US Paradrop Lands Benazir in the Midst of Jihadis
International Terrorism Monitor--- Paper No. 289 http://www.southasiaanalysis.org/papers25/paper2419.html
By B. Raman
(This article was written by me after the first attempt to kill Mrs.Benazir Bhutto at Karachi on October 18,2007)
"The much talked about US plans for a political paradrop of a neo Benazir Bhutto into Pakistan in the hope of providing the badly-needed oxygen to President General Pervez Musharraf and saving the country from Al Qaeda, the Neo Taliban and an assortment of other pro-Al Qaeda and anti-US jihadi terrorist groups is likely to create a third mess in a row for the US after the earlier two in Afghanistan and Iraq." So I wrote in my article of September 2, 2007, titled "US PARADROP FOR A NEOBENAZIR", which is available at http://www.saag.org/papers24/paper2353.html.
2. The US paradrop seems to have landed her right in the midst of jihadis of various hues. It was due to God's grace ----and not due to the skills of Pakistan's police and intelligence agencies---- that she escaped the two explosions on the night of October 18, 2007, which were meant to kill her, but killed instead over 130 persons---members of her party, police personnel and innocent civilians The world only saw on the TV the huge crowds, mobilised by her party, which greeted her after she arrived in Karachi ending eight years of political exile with the blessings of the US. It could not have seen the thousands of invisible enemies she has. No other political leader of Pakistan has as many personal enemies as Mrs. Benazir. Her support is confined to Sindh and to the Seraiki areas of Southern Punjab. In the rest of the country, she has as many enemies as she has friends. Even in Sindh, the Mohajirs and the Sindhi nationalists dislike her. Even in her own Pakistan People's Party (PPP), she is strongly disliked by the supporters of her brothers Shah Nawaz Bhutto, who was allegedly poisoned by the Inter-Services Intelligence in Southern France in 1985, and Murtaza Bhutto, who was allegedly killed by the Karachi Police in a staged encounter in September, 1996, when she was the Prime Minister.
3. There are many in Pakistan----not just Al Qaeda--- who would be happy to see her killed. She was lucky on October 18. She has to be lucky every time a plot is hatched to kill her by some group or the other, by some individual or the other. Many commentators---including some in India---have described her as a brave woman, who dared to return to Pakistan as scheduled on October 18 without worrying about the threats held out against her. Brave, she was, but wise, definitely not.
4. Any wise leader would have noticed the widespread anti-Americanism in Pakistan and realised the importance of not projecting himself or herself as a leader blessed by the US and as the US choice to facilitate the transition of Pakistan back to democracy. He or she would have also realised the importance of keeping one's thoughts to oneself at a time when widespread anger against the US and Gen. Pervez Musharraf in the wake of the commando raid into the Lal Masjid in Islamabad from July 10 to 13, 2007, has let loose a wave of suicide terrorist attacks, many of them directed against the security forces and other public servants.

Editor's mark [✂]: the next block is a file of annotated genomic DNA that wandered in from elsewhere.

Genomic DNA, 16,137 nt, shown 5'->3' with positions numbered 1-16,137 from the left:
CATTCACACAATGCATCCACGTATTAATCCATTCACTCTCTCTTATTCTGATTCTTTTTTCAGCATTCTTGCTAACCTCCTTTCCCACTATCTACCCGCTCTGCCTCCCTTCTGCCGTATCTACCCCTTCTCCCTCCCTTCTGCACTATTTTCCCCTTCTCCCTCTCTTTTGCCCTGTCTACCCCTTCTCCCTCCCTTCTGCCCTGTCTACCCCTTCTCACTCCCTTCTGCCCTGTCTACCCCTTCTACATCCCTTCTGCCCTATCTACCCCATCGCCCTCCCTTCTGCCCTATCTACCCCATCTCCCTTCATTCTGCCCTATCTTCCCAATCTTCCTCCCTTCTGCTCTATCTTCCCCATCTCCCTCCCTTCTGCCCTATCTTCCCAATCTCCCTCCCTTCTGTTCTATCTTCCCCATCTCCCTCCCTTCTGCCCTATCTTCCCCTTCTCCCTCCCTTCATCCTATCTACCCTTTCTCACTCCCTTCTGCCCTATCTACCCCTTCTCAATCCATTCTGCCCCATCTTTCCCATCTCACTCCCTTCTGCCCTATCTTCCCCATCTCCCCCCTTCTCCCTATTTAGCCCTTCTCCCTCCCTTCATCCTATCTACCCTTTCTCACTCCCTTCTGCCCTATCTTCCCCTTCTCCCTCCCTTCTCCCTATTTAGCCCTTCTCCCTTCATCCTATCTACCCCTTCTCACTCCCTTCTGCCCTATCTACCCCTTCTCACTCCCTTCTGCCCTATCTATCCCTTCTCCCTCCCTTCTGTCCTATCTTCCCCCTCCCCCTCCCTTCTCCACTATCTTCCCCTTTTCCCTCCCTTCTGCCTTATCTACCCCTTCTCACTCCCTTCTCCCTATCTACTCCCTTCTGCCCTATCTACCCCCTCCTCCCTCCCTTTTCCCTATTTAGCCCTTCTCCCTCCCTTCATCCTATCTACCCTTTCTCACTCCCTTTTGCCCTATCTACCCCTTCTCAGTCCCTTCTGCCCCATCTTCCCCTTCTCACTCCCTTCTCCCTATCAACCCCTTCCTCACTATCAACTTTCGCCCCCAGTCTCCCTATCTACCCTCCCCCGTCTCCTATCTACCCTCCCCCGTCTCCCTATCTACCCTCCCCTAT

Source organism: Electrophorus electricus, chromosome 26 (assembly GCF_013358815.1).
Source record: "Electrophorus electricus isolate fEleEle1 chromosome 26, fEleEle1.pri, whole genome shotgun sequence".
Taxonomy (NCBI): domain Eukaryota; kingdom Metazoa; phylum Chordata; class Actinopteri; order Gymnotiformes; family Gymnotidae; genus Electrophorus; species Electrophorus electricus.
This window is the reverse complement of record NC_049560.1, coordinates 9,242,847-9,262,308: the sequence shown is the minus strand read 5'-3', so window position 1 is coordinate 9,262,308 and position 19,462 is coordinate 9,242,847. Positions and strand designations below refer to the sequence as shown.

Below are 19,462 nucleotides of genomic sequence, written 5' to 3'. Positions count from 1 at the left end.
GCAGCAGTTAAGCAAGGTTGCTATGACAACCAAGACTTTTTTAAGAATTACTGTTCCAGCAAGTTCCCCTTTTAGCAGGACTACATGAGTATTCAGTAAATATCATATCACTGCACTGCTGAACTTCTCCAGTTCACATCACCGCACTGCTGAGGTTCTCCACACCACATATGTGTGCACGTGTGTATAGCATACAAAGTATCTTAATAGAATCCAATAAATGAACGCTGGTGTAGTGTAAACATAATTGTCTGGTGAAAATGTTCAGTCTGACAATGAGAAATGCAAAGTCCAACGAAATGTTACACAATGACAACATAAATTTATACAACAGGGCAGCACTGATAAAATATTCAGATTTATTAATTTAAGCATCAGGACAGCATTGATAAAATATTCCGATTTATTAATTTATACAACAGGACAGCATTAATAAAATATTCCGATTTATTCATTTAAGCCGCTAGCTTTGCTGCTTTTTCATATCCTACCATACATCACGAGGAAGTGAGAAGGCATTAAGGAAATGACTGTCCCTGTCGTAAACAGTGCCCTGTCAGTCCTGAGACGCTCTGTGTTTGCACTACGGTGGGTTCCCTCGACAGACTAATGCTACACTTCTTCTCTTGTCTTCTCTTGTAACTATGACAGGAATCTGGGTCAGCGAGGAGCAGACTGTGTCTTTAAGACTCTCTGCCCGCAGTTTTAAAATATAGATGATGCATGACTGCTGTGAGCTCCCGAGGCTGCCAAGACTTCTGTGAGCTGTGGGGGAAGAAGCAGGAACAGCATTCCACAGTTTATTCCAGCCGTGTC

5. Many of her statements were like the red rag to the jihadi bulls---- that she would hand over A. Q. Khan, Pakistan's nuclear scientist, to the International Atomic Energy Agency in Vienna for interrogation, that she would co-operate with the US in the war on terrorism, that she would hand over Dawood Ibrahim, the Indian mafia leader living in Karachi, to India etc etc.
6. Benazir and Musharraf have many things in common. One of them is an inability to keep their mouth shut. The second is a weakness for the TV cameras. The third is an eagerness to be liked by the Americans. The result: All anti-American groups in Pakistan were waiting for an opportunity to kill her.
7. The Karachi blast highlights once again the poor state of Pakistan's counter-terrorism and security apparatus. It also shows the extent of the penetration of terrorist elements into all parts of Pakistan---tribal as well as non-tribal, urban as well as rural. Pakistan is a society inextricably caught in the clutches of the jihadis. The jihadis are not yet in a position to capture power, but they are in a position to keep the country bleeding and targeting its leaders and public servants.
8. Extricating Pakistan from their clutches and defeating them will be a long drawn-out process. It can be done only by a leader, who is genuinely convinced of the need to defeat them and tries to do it on his or her own instead of seeming to do so to please the US. What Pakistan needs at this critical hour in its history is a leader, who is widely perceived as independent and not an American stooge. Neither Musharraf nor Mrs. Benazir is such a leader. Mr. Nawaz Sharif, if he is able to come back to power, could turn out to be such a leader. He has maintained a distance from the US. He does not fawn on the US like Mrs. Benazir does. Pakistan needs Mr. Nawaz Sharif more than it needs Musharraf or Benazir.
9. If the US really wants to save Pakistan and its nuclear arsenal from the clutches of the terrorists, it would be wise enough to encourage a genuine transition to democracy without any favourites. Let the people of Pakistan ----and not the US policy-makers and academics---decide whom they want to be their leader in free and fair elections. Let the leader so chosen deal with the terrorists in his own independent manner.
(The writer is Additional Secretary (retd), Cabinet Secretariat, Govt of India, New Delhi, and, presently, Director, Institute For topical studies, Chennai. E-mail: firstname.lastname@example.org)